News / USA

Journalists Prepare US Supreme Court Fight Against Indefinite Detention

FILE - Occupy Wall Street activist Lauren Digioia is detained by police during a demonstration against the National Defense Authorization Act in New York's Grand Central Station, Jan. 3, 2012.
FILE - Occupy Wall Street activist Lauren Digioia is detained by police during a demonstration against the National Defense Authorization Act in New York's Grand Central Station, Jan. 3, 2012.
A group of journalists and activists are preparing to challenge a U.S. court decision upholding the Obama administration’s ability to indefinitely detain individuals. The ruling, plaintiffs say, deals a blow to civil liberties in the name of national security, and could even be used to detain U.S. citizens without due process.

An appeals court in New York this week ruled the plaintiffs do not have standing to challenge Section 1021 of the National Defense Authorization Act.

The U.S. Court of Appeals for the Second Circuit found the law “says nothing at all about the President’s authority to detain American citizens,” as argued by the plaintiffs. It also said the non-citizen plaintiffs “failed to establish standing because they have not shown a sufficient threat that the government will detain them under Section 1021.”

Wednesday’s decision hands a victory to the U.S. government, upholding its ability to indefinitely detain people considered enemy combatants, or individuals considered to have provided support to them.

Guilt by association?

The ruling struck down a district court injunction that had sided with the plaintiffs, who contend Section 1021 is a significant expansion of the president's military detention authority. The plaintiffs, many of whom have interviewed militants and terrorist suspects, say they fear "the government may construe their work as having substantially supported al-Qaeda, the Taliban, or associated forces."

The plaintiff’s attorney, Bruce Afran, said Friday he will be filing an appeal to the Supreme Court.

“I am troubled by this decision as part of a series of court decisions in which the courts are refusing to take on civil liberties abuses and overreach by the federal government,” Afran said.

The plaintiffs say the wording of the NDAA is conveniently vague, so that it could be interpreted to include U.S. citizens or not. Afran added it seems impossible his clients “don’t have an objective fear that the law could be used against them.”

“My clients are not extremists. They’re writers and journalists who’ve had contacts with these groups to understand who they are,” he said.

Among the plaintiffs are journalist Christopher Hedges, Pentagon Papers whistle-blower Daniel Ellsberg, RevolutionTruth founder Jennifer "Tangerine" Bolen, writer and activist Noam Chomsky, journalist Alexa O’Brien, activist Kai Wargalla and Icelandic parliamentarian Birgitta Jonsdottir.

When Hedges, a war correspondent who has interviewed members of al-Qaida and the Taliban, first filed his lawsuit in January 2012, he suggested Section 1021 of the NDAA could have a chilling effect on the First Amendment, which protects free speech and freedom of the press.

The Pulitzer Prize winner reacted to the Appeals Court decision with disdain.

“It means there is no recourse now either within the executive, legislative or judicial branches of government to halt the steady assault on our civil liberties and most basic Constitutional rights,” Hedges said in a statement to TruthDig, where he is a columnist.

He suggested the NDAA has helped blur the lines between domestic policing and military counter-terrorism operations.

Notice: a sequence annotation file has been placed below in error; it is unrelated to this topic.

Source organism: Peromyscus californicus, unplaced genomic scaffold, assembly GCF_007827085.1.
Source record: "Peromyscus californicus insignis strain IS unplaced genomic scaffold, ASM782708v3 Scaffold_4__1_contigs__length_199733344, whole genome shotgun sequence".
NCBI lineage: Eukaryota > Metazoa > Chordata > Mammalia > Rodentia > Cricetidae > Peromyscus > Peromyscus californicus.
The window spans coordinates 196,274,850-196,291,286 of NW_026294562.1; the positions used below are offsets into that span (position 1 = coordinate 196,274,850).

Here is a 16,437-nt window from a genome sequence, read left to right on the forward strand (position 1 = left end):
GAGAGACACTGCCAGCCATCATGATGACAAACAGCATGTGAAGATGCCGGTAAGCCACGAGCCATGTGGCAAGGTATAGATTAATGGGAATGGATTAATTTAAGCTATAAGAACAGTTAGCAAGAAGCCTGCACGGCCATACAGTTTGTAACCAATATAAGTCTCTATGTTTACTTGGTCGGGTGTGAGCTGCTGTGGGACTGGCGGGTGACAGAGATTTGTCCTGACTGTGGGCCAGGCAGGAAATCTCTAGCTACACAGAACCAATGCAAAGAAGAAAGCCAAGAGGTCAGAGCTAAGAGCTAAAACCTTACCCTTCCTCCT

“It means that the state can use the military, overturning over two centuries of domestic law, to use troops on the streets to seize U.S. citizens, strip them of due process and hold them indefinitely in military detention centers,” he wrote.

Liberty vs law enforcement

Katherine Forrest, the U.S. district judge who originally sided with the plaintiffs, addressed the balance between liberty and law enforcement in her September 12, 2012 ruling.

“Does the public have a greater interest in preservation of its First Amendment and due process rights that are infringed by [section 1021 of the NDAA], or in having the statute potentially available for use by law enforcement authorities?” she asked.

Forrest blocked the implementation of the act on indefinite detention, saying the public has a “strong and undoubted interest in the clear preservation of First and Fifth Amendment rights.”

The Fifth Amendment protects against the abuse of government authority and upholds a person’s right to the due process of law.

After the September 11, 2001, terrorist attacks, the U.S. passed a series of laws to give law enforcement agencies greater ability to gather intelligence on, and take action against, alleged terrorist threats. The National Defense Authorization Act, which outlines the Defense Department budget and spending plan, is part of that effort.

President Barack Obama signed the act in 2012, he said, “with serious reservations” about provisions related to the treatment of terrorism suspects held at Guantanamo Bay. At the signing, he also addressed concerns about the treatment of U.S. citizens.

“My Administration will not authorize the indefinite military detention without trial of American citizens. Indeed, I believe that doing so would break with our most important traditions and values as a Nation,” he said. “My Administration will interpret section 1021 in a manner that ensures that any detention it authorizes complies with the Constitution, the laws of war, and all other applicable law.”

The U.S. government has not said whether it has held any U.S. citizen under section 1021 of the NDAA.

Read the full court document:
 

You May Like

Video Positive Messaging Helps Revamp Ethiopia's Image

In country once connected with war, poverty, famine, headlines now focus on fast-growing economy, diplomatic reputation More

Russian Activist Thinks Kremlin Ordered Nemtsov's Death

Alexei Navalny says comments of Russian liberals who think government wasn't involved are 'nonsense.' More

Video Land Disputes Rise Amid Uganda Oil Boom

Investors appear to be cashing in by selling parcels of land to multiple buyers More

This forum has been closed.
Comments
     
There are no comments in this forum. Be first and add one

Featured Videos